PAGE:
“Two” “To” and “Too” – What’s the Difference?

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In this video, I’m going to answer a question from a viewer named Rose. Rose asked, “What is the difference between “t-w-o” and “t-o?” I added a third word, “t-o-o.” “Two,” “to,”  and “too” – what’s the difference?

Two, To, and Too Are Homophones

English pronunciation is pretty crazy. There’s a group of words called homophones. “Phones” means “sound,” and “homo” means “same,” so the word “homophones” means that these words sound the same. however, they’re spelled differently and have different meanings.

This is why it’s so important to actually listen to a lot of English, speak a lot of English, and immerse yourself in the sounds of real native English every day!

Let’s talk about how you actually say these words, and how the meanings are different. Be sure to repeat after me.

The Word “Two”

T-w-o (two) is the number 2.

For example, two people, two friends, two minutes, two lessons.

The Word “To”

T-o (to, same pronunciation) is the preposition “to.”

For example: I’m going to work. I’m going to study.

We don’t pronounce it as “to” unless we want to say something very dramatic, or maybe we are emphasizing the word “to” because someone didn’t hear it. Usually this word will become very short, almost just a “t” sound. Notice how I said “I’m going t’ work.” I don’t say, “I’m going to work.”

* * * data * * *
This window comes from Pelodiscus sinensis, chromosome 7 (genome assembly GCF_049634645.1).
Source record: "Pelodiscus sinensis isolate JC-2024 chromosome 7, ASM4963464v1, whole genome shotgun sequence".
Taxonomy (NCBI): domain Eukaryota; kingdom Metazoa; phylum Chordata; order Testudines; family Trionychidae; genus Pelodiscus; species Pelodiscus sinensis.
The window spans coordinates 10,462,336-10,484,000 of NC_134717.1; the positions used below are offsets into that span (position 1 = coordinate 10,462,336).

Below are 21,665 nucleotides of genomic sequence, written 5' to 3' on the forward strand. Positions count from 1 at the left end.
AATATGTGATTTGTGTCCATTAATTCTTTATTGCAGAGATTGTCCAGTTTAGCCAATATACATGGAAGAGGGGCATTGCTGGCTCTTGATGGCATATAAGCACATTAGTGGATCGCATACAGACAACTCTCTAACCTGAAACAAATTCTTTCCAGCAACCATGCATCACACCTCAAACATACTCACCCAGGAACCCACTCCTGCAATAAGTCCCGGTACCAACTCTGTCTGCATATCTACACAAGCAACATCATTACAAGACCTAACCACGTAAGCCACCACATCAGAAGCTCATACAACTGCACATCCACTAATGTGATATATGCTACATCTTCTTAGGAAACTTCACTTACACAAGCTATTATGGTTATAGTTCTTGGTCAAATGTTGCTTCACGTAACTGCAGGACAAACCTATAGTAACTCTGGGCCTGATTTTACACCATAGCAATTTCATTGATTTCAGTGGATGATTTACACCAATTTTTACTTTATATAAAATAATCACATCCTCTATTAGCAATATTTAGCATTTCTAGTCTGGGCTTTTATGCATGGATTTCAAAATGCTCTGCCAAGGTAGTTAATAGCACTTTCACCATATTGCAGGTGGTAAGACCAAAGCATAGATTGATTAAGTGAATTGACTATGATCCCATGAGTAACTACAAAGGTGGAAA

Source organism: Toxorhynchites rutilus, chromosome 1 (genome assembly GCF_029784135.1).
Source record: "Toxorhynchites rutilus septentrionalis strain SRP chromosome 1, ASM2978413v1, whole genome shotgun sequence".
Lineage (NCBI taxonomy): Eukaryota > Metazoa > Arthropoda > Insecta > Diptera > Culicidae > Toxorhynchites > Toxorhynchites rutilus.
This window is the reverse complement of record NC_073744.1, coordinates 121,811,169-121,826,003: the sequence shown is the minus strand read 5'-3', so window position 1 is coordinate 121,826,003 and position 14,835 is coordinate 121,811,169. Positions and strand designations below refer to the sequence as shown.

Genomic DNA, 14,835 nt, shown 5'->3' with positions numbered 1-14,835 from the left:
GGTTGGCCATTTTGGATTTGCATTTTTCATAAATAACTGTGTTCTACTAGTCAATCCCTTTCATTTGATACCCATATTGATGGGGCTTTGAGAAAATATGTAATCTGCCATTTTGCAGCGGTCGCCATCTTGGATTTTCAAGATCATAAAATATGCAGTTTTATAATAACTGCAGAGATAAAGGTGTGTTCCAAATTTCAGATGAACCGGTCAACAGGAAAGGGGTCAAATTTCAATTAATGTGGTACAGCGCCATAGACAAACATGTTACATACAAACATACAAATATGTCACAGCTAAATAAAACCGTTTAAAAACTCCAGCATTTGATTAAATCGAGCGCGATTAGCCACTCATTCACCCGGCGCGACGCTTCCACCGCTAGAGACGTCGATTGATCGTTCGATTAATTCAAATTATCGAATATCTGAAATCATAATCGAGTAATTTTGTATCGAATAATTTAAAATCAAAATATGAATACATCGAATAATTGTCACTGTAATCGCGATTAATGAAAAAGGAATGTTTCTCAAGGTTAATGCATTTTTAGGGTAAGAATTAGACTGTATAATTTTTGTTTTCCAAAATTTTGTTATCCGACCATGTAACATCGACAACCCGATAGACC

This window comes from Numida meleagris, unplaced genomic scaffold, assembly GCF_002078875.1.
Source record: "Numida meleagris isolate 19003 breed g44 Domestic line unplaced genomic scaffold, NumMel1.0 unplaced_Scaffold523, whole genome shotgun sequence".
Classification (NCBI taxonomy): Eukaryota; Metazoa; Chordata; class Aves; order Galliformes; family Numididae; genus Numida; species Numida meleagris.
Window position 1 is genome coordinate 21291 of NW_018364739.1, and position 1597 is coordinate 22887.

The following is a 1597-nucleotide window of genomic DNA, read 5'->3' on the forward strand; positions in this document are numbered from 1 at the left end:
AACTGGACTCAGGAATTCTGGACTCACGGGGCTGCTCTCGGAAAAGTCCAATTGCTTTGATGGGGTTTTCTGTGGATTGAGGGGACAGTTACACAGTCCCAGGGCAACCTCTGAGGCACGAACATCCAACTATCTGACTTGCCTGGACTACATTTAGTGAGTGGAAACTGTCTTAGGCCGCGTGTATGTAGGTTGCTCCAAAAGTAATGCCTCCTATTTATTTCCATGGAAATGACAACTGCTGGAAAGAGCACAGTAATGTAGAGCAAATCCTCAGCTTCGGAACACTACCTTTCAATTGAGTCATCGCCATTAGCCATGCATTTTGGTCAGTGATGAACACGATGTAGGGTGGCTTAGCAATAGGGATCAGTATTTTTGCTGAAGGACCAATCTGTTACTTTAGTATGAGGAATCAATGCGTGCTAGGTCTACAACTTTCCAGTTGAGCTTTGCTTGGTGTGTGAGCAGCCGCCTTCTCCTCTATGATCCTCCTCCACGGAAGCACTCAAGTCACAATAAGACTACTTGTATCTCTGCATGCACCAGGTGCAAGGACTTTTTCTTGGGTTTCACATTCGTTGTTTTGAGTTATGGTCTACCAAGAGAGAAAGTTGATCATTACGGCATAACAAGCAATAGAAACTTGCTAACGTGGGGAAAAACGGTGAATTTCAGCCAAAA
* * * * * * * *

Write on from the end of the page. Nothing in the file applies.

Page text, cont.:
The Word “Too”

Now the third word, t-o-o, means “also.”

“You like chocolate? Me, too!”

“You like coffee? I love coffee, too!”

“Do you want to go drink coffee and eat chocolate cake? I would love to!”

When I say, “I would love to,” I’m actually using the preposition “to” – “I would love to eat cake and drink coffee.”

An Example With Two, To, and Too

I could also say, “I would love to, too!” meaning that I would love to drink coffee and eat cake also.

I would love to eat two slices of cake and drink two cups of coffee, too.”

Now I’m talking about the number 2, the preposition “to”,” and the word that means “also.” I hope that example is helpful, and that I haven’t confused you, because I almost confused myself there for a minute!

I encourage you to use these three words. They all sound the same, just the meanings and the spellings are different.

You Can Master English!

Language is a little crazy, but it’s so enjoyable. I don’t know about you, but I love a challenge! When you master English, you’re going to feel so confident and so awesome! I’m happy to be with you for that journey to mastering English together.

Today we learned how to pronounce “two,” “to,” and “too” – they are pronounced the same! If you’d like to learn about another pair of homophones, “your” and “you’re,” click here! If you know of some other homophones, or if you have a question, leave it in the comments below. You can also visit my website at GoNaturalEnglish.com and leave your comment there.

Don’t forget that you can get a free ebook at my website as well! Thanks so much for joining me, and I’ll see you again real soon! You’ll find new English tips 3 times a week on YouTube, on iTunes (on the podcast), and on Stitcher (on the podcast). Bye for now!

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